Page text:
This book gives not only all the usual methods of urinary examination, but introduces also a new feature in works of this character, viz., a discussion of the clinical significance of the urinary findings and their practical application in treating the diseases of which they are symptomatic. Among the subjects discust are the following: Composition and Physical

Character of the Urin; Normal Constituents of Urin; Abnormal Constituents; the Microscope and Microscopical Technique; Qualitative Analysis of Urinary Calculi; Bright's Disease, Diabetes, Gout and Other Conditions and Their Treatment; Favorit Prescriptions, etc. number of valuable tables and statistics are added.—A. L. R.


Practical Urinalysis and Urinary Diagnosis. A Manual for the use of Physicians, Surgeons and Students. By Charles W. Purdy, LL.D., M.D., Queens University, Fellow of the

Royal College of Physicians and Surgeons, Kingston, Canada; Professor of Clinical Medicine at the Chicago Post-Graduate Medical School. Author of Bright's Disease and Allied Affections of the Kidneys"; also of "Diabetes: Its Causes, Symptoms and Treatment." Fifth Revised and Enlarged Edi tion. With numerous Illustrations, including Photo-engravings, Colored Plates, and Tables for estimating total solids from Specific Gravity, Chlorids, Phosphates, Sulfates, Albumin, Reaction of Proteids, Sugar, etc., etc., in Urin. 6x9 inches. Pages xvi-406. Extra Cloth, $300, net. F. A. Davis Company, Publishers, 1914-16 Cherry Street, Philadelphia.

Many readers may be tempted to pass this book by as too pretentious for them, but anyone who reads it will feel that there is not one page or line which he could have afforded to have misst. The urin deserves much more study than is accorded it; and this work is a reliable and safe guide to expertness in urinary examination. The tables and statistics are valuable, time saving and convenient. The cuts give one such a conception of actual plate images that he might recognize the appearances under any microscope. Much material regarding kidney diseas-s, and special examination for life insurance, is included. An appendix treats of the re-agents and apparatus required for quantitativ and determinate urinalysis. Many new features are included in this edition. Every practitioner should have a work on urinalysis; this will be satisfactory. It is likely that previous triumphs will be repeated by this edition. We mention it as one of the best works on the subject extant.-A. L. R.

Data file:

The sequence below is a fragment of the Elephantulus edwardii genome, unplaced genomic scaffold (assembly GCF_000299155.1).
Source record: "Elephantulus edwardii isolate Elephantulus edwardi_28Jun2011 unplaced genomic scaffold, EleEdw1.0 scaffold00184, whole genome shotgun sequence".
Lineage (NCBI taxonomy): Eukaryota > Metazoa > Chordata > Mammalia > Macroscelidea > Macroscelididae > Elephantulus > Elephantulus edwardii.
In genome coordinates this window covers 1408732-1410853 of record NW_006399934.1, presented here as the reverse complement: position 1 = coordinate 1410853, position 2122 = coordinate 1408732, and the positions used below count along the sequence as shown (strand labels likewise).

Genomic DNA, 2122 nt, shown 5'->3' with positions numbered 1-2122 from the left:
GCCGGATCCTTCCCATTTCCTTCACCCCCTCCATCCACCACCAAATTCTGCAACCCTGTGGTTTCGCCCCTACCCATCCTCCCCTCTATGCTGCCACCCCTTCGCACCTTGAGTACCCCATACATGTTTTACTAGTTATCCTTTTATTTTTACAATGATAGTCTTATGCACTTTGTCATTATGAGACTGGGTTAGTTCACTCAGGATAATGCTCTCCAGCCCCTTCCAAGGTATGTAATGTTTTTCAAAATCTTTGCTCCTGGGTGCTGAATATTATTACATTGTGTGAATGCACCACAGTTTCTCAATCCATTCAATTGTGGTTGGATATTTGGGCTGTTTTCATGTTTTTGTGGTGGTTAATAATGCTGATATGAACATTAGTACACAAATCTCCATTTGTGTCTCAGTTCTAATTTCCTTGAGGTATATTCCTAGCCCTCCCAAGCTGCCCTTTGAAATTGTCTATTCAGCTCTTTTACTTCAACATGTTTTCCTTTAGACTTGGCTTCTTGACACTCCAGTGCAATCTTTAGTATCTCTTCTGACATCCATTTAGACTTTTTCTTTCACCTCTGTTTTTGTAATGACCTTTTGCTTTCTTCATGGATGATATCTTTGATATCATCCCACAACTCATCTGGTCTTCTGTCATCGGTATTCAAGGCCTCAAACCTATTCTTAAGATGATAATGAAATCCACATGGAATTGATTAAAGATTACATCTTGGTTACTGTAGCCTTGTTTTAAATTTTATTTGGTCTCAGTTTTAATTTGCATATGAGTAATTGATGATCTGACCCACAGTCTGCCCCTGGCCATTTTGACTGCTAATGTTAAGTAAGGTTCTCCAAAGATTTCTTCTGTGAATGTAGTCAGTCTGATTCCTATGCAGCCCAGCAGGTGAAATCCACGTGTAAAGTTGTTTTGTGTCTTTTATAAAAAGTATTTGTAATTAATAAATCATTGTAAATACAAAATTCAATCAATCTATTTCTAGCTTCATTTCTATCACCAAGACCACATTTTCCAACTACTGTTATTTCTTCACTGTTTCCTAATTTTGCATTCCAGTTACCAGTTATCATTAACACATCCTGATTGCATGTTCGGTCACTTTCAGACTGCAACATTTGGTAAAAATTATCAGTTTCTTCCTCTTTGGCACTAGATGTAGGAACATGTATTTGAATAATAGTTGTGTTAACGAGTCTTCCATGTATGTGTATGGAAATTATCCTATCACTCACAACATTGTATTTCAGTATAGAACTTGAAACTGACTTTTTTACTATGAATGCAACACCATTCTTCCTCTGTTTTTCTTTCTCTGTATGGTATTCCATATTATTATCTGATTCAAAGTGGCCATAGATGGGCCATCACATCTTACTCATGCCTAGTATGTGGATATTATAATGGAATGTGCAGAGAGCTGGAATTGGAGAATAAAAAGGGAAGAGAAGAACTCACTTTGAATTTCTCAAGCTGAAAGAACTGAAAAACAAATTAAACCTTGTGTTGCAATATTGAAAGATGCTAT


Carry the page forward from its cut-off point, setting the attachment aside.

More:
The Clipping File. For arranging, classifying, and filing newspaper clippings, references to books and magazines, original articles, business papers, and all sorts of notes and memoranda; also a system of classification consisting of common subjects and a classified list of topics. Copyright, 1900, by J. N. Brown. Sold by Clipping File Co., 48 Fairview Avenue, Cleveland, Ohio. Price, $1.00 per volume.

The busy doctor, of all busy men, needs a system of filing. This device will prove a great convenience to any physician. The "volume" consists of an open backed box resembling a book. In the box are 10 envelopes with the scheme of classification printed on the outside. The volume is closed from dust by setting in book case or against the wall. With such a scheme any doctor may preserve articles which would never be preserved if he had to care for the journals containing them. The plan of classification is designed for general literature rather than medicin, but the doctor may make his own index. We understand that the publishers contemplate putting out a set specially indexed for the doctor. If this is done well, the idea cannot well be ignored by any physician. Those interested in general literature and preservation of miscellaneous data will find the scheme as it stands, cheap and convenient.— A. L. R.

An American Text-Book of Diseases of the Eye, Ear, Nose, and Throat. Edited by G. E. De Schweinitz, A.M., M.D., Professor of Ophthalmology in the Jefferson Medical College Philadelphia: Consulting Ophthalmologist to the Philadelphia Polyclinic; Ophthalmic surgeon to the Philadelphia Hospital and to the Orthopedic Hospital and Infirmary for Nervous Dis eases; and B. Alex. Randall, MA, M.D., Ph.D., Professor of Diseases of the Ear in the Philadelphia Polyclinic: Clinical Professor of Diseases of the Ear in the University of Pennsyl vania: Ophthalmic and Aural Surgeon to the Methodist and Children's Hospitals, Philadelphia Illustrated with 766 engravings, 59 of them in colors. Publisht by W. B. Saunders & Company, Philadelphia, Penna., 1899. Price, $7.00, net.